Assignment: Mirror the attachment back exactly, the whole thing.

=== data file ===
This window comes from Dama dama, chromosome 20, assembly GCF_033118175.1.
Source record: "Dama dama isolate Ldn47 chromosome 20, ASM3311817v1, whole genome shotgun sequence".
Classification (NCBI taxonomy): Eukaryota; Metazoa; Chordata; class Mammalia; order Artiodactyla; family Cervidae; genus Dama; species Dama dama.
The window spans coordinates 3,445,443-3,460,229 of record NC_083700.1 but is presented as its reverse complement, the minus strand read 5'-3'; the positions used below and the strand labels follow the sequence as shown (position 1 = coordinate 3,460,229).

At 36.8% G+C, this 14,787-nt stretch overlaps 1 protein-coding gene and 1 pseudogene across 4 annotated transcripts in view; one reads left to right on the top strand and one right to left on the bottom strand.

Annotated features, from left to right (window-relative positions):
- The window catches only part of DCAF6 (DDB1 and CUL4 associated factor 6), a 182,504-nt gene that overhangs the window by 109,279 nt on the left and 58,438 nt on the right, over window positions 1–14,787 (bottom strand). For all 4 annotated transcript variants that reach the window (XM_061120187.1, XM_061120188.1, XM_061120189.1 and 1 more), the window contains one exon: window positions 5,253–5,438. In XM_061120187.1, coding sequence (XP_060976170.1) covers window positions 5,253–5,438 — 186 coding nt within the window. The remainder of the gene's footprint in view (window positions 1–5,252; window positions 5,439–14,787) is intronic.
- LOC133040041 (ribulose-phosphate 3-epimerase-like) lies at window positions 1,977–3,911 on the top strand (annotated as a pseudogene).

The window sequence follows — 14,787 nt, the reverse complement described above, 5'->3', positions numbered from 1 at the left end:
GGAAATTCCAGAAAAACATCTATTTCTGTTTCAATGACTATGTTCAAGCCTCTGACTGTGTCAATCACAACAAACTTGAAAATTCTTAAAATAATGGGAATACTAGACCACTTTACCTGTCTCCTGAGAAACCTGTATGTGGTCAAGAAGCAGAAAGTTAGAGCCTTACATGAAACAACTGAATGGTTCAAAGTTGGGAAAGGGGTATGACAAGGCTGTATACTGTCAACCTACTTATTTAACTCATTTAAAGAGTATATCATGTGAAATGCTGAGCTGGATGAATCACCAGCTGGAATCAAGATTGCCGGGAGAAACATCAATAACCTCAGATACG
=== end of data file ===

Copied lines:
This window comes from Dama dama, chromosome 20, assembly GCF_033118175.1.
Source record: "Dama dama isolate Ldn47 chromosome 20, ASM3311817v1, whole genome shotgun sequence".
Classification (NCBI taxonomy): Eukaryota; Metazoa; Chordata; class Mammalia; order Artiodactyla; family Cervidae; genus Dama; species Dama dama.
The window spans coordinates 3,445,443-3,460,229 of record NC_083700.1 but is presented as its reverse complement, the minus strand read 5'-3'; the positions used below and the strand labels follow the sequence as shown (position 1 = coordinate 3,460,229).

At 36.8% G+C, this 14,787-nt stretch overlaps 1 protein-coding gene and 1 pseudogene across 4 annotated transcripts in view; one reads left to right on the top strand and one right to left on the bottom strand.

Annotated features, from left to right (window-relative positions):
- The window catches only part of DCAF6 (DDB1 and CUL4 associated factor 6), a 182,504-nt gene that overhangs the window by 109,279 nt on the left and 58,438 nt on the right, over window positions 1–14,787 (bottom strand). For all 4 annotated transcript variants that reach the window (XM_061120187.1, XM_061120188.1, XM_061120189.1 and 1 more), the window contains one exon: window positions 5,253–5,438. In XM_061120187.1, coding sequence (XP_060976170.1) covers window positions 5,253–5,438 — 186 coding nt within the window. The remainder of the gene's footprint in view (window positions 1–5,252; window positions 5,439–14,787) is intronic.
- LOC133040041 (ribulose-phosphate 3-epimerase-like) lies at window positions 1,977–3,911 on the top strand (annotated as a pseudogene).

The window sequence follows — 14,787 nt, the reverse complement described above, 5'->3', positions numbered from 1 at the left end:
GGAAATTCCAGAAAAACATCTATTTCTGTTTCAATGACTATGTTCAAGCCTCTGACTGTGTCAATCACAACAAACTTGAAAATTCTTAAAATAATGGGAATACTAGACCACTTTACCTGTCTCCTGAGAAACCTGTATGTGGTCAAGAAGCAGAAAGTTAGAGCCTTACATGAAACAACTGAATGGTTCAAAGTTGGGAAAGGGGTATGACAAGGCTGTATACTGTCAACCTACTTATTTAACTCATTTAAAGAGTATATCATGTGAAATGCTGAGCTGGATGAATCACCAGCTGGAATCAAGATTGCCGGGAGAAACATCAATAACCTCAGATACG